Research Roundup: New information on infant language acquisition


Researchers calculate how much data humans must store to learn English

To learn to speak English, humans must absorb approximately 12.5 million bits of information from infancy to young adulthood, according to calculations in a new study.

The researchers used a branch of mathematics called information theory to calculate how much data is associated with each component of linguistic knowledge, from word meaning to sentence syntax to paragraph tense.

“Ours is the first study to put a number on the amount you have to learn to acquire language,” said study senior author Steven Piantadosi, an assistant professor of psychology at UC Berkeley. “It highlights that children and teens are remarkable learners, absorbing upwards of 1,000 bits of information each day.”

The team found that most of the linguistic knowledge humans learn is about the meaning of words, rather than grammar and syntax.

“This really highlights a difference between machine learners and human learners,” Piantadosi said. “Machines know what words go together and where they go in sentences, but know very little about the meaning of words.”

Learn more at or read the study in the Royal Society Open Science journal.

Infants’ advances in speech perception shape their earliest links between language and cognition

A new study from Northwestern University offers fresh insights into how infants learn to link language with cognition.

The researchers played foreign languages to English-speaking infants while presenting them with familiar and unfamiliar objects. They measured the amount of time the infants spent looking at each object to determine whether or not they understood it.

“We found that German, which is phonologically ‘near’ to English, facilitated object categorization. But Cantonese, which is phonologically ‘distant,’ did not,” said Danielle Perszyk, lead author of the study.

These findings indicate that the 3- to 4-month-old infants had already begun to tune to the sounds of their native language, the researchers said, indicating that they were setting constraints around which language sounds would be linked to cognition.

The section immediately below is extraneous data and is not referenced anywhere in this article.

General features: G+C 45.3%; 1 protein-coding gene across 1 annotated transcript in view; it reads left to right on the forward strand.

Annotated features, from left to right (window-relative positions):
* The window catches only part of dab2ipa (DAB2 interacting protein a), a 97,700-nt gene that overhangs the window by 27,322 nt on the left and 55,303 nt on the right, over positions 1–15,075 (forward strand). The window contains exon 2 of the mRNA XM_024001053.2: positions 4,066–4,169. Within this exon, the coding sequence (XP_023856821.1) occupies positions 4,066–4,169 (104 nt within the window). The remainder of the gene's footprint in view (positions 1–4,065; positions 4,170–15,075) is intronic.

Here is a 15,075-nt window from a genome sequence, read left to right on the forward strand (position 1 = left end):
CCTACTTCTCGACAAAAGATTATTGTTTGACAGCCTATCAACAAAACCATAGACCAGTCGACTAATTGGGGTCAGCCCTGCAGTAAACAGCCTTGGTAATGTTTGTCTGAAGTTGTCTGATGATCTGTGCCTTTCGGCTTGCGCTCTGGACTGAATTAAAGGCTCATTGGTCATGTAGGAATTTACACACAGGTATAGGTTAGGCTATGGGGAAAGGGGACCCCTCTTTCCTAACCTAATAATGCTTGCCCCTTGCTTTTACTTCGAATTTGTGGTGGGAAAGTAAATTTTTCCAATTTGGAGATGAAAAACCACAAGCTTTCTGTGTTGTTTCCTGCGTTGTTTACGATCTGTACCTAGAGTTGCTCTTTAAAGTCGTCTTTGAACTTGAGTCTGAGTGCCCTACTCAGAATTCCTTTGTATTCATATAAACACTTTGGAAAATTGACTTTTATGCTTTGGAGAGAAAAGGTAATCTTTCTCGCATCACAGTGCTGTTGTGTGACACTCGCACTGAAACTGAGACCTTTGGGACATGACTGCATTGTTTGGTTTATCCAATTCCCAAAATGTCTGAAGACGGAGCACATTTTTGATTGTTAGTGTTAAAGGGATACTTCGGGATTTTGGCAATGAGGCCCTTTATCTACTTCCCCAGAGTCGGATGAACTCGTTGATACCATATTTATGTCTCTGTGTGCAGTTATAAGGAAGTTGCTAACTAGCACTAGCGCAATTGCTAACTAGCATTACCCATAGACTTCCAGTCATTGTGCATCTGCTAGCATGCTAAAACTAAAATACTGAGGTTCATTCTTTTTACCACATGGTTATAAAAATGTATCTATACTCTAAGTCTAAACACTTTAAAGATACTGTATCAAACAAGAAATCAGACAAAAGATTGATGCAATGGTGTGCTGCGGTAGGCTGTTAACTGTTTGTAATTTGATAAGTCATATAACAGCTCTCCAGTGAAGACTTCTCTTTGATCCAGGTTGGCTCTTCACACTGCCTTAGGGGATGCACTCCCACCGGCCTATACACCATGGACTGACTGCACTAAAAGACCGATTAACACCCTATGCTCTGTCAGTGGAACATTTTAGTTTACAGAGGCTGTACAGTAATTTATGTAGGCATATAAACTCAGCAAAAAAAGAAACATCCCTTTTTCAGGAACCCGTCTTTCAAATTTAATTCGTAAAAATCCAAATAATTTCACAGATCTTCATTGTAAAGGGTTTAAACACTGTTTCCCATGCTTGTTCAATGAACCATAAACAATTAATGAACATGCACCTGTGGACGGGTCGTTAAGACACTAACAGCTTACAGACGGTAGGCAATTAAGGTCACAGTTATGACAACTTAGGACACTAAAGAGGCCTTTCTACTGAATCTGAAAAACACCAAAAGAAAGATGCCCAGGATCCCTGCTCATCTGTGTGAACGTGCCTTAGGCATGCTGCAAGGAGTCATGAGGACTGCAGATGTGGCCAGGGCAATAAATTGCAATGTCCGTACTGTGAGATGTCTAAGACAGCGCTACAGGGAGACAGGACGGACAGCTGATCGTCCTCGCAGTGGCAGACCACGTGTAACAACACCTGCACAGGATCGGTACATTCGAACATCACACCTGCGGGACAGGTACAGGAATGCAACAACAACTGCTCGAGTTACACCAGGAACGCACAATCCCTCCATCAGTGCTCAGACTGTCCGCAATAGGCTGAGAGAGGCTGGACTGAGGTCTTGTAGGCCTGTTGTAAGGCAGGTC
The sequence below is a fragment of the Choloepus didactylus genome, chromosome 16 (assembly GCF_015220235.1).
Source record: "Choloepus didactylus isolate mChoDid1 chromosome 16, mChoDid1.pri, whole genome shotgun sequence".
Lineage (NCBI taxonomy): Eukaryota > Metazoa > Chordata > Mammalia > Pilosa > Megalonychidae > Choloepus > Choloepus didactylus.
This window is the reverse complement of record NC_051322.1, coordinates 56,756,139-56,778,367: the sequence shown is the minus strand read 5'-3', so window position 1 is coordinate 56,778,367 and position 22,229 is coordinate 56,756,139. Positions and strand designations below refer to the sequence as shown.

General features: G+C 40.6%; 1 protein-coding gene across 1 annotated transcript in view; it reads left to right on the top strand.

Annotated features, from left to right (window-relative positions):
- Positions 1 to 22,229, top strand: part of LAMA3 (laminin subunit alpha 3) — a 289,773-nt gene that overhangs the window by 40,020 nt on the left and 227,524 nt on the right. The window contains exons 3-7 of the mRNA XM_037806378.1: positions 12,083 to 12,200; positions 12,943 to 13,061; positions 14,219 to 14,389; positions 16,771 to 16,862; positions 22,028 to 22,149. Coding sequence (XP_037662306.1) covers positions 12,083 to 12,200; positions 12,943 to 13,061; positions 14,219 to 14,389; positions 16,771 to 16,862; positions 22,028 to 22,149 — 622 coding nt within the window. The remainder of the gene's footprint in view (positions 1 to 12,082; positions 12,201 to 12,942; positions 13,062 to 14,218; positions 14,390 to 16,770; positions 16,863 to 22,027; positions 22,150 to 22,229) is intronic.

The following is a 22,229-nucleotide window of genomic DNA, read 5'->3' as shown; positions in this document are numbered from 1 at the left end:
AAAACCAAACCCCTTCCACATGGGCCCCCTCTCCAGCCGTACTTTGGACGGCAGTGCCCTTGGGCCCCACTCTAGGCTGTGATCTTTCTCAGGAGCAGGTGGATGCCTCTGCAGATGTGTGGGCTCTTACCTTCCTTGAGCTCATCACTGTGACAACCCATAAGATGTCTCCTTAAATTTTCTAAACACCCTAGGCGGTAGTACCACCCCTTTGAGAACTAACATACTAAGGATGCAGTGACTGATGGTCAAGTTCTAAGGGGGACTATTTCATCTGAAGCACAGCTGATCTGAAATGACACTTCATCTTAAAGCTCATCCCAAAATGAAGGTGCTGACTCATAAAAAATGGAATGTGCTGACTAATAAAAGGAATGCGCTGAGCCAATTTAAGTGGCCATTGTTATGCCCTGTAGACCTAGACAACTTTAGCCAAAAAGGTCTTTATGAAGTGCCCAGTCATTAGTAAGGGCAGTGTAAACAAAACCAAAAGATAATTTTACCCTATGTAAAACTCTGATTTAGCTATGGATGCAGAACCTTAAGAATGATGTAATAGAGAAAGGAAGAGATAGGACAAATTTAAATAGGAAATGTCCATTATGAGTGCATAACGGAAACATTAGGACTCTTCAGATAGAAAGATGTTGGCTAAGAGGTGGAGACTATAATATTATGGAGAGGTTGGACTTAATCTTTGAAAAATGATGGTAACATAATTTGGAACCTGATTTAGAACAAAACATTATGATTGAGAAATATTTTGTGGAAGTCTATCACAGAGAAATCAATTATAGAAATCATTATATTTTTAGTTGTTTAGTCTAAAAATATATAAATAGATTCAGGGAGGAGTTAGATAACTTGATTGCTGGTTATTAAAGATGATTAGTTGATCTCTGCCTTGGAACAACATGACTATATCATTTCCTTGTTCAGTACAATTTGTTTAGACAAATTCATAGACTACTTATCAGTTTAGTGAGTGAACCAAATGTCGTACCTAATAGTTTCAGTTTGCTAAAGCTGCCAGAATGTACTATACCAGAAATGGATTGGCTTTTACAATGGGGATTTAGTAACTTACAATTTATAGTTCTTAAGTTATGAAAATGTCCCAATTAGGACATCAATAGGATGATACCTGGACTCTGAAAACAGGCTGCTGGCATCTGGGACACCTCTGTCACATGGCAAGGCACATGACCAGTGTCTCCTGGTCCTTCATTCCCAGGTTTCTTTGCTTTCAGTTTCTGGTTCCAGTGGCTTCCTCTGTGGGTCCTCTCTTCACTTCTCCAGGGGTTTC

“At 3 and 4 months, this link is not exclusive to human language: listening to vocalizations of nonhuman primates also supports infant cognition. By 6 months, infants have tuned this link to human speech alone. This study provides evidence that infants’ increasing precision in speech perception shapes which signals they will link to cognition,” the authors wrote.

Read about the study at or access the research at

Toddlers learn language better in predictable situations

Young children learn language more easily in predictable environments, according to a study by researchers at Arizona State University.

The university’s website reports:

“During the experiment, toddlers sat on their parent’s lap in front of a large screen The screen showed four closed boxes, one in each corner of the screen. Inside the boxes were pictures of novel and unfamiliar shapes. In the first part of the experiment, the boxes opened one at a time and always in the same order. The sequence of box openings was predictable, but the object inside the box was not.

After five repetitions of the boxes opening and closing in the same order, the researchers started giving the objects names. Like the objects, the names were also novel, such as “pisk,” “bosa” or “tulver.” The children heard the name of the object after the box opened and their gaze was fixed on that box. The researchers tracked where the children were looking with a special camera that was mounted beneath the screen.

On half of the trials when the children heard names for the objects, the boxes opened in the expected order. On the other half of the object-naming trials, a box would open out of order.”

“This experimental design separated the content of what the children were learning from the predictability of the situation,” said Viridiana Benitez, assistant professor of psychology and lead author of the study. “We were able to show that just predicting something, like when and where to look, had a cascade effect on learning something new.”

The findings are helpful for parents and teachers to know about, said Linda Smith, a professor at Indiana University.

“We have known for some time that infants and children are amazing statistical learners,” Smith said. “The findings from this study have important implications for both education and parenting. Regularities in the everyday lives of children and in the classroom can support learning.”

Read more at or in Current Biology.


The LENA Team is a dedicated group of professionals who are passionate about increasing awareness of the importance of early interactive talk. We are statisticians, speech-language pathologists, curriculum specialists, engineers, and linguists.

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